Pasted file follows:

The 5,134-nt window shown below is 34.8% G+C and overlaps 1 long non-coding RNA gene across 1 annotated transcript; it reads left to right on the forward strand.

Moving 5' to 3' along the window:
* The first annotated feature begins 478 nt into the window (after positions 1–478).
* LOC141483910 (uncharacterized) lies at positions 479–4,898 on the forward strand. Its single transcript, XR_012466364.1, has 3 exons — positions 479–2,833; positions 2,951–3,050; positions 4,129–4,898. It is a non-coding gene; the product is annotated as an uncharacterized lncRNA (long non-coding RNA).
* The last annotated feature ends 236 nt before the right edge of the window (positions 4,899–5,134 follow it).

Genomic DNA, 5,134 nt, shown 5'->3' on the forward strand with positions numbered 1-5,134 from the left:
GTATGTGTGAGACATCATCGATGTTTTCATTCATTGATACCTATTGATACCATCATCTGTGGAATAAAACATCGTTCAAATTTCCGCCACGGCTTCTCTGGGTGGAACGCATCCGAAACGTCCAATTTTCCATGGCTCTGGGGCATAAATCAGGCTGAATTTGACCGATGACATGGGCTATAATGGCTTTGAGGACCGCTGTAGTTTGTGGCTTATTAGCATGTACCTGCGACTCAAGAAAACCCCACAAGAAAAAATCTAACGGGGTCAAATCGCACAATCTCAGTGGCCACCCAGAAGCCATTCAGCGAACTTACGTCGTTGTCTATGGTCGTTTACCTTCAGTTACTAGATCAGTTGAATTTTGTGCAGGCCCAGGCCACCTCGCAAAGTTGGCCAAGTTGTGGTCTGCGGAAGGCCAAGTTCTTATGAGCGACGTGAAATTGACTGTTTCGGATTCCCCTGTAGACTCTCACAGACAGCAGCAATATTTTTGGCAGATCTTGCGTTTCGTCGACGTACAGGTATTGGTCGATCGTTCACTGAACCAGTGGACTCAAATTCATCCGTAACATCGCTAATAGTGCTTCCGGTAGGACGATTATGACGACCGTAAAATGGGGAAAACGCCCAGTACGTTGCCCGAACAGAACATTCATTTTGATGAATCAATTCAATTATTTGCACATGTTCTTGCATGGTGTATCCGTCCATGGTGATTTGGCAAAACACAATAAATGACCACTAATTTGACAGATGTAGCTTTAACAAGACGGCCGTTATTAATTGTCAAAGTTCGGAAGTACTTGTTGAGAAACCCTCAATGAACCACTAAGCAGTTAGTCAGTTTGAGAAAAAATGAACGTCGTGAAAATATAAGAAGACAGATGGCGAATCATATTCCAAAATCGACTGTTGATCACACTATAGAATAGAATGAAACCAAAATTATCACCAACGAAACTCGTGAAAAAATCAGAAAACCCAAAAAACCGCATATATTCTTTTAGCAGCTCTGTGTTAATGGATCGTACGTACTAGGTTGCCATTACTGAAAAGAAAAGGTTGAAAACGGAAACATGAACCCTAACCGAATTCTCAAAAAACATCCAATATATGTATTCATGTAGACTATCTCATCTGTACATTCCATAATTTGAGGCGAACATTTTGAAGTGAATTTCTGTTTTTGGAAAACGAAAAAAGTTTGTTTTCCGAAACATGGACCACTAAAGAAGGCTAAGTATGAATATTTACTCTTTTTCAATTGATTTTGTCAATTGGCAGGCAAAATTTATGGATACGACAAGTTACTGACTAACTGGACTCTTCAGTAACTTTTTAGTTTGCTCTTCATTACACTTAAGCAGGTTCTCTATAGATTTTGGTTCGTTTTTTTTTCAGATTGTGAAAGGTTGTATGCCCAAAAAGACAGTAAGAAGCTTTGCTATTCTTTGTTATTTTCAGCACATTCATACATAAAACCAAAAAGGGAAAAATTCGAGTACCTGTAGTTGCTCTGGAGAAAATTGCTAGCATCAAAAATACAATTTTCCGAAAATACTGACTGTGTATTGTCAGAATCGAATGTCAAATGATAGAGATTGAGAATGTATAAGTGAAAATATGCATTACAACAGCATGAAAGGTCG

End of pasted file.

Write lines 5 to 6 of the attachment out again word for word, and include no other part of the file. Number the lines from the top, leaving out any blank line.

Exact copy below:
* The last annotated feature ends 236 nt before the right edge of the window (positions 4,899–5,134 follow it).

Genomic DNA, 5,134 nt, shown 5'->3' on the forward strand with positions numbered 1-5,134 from the left: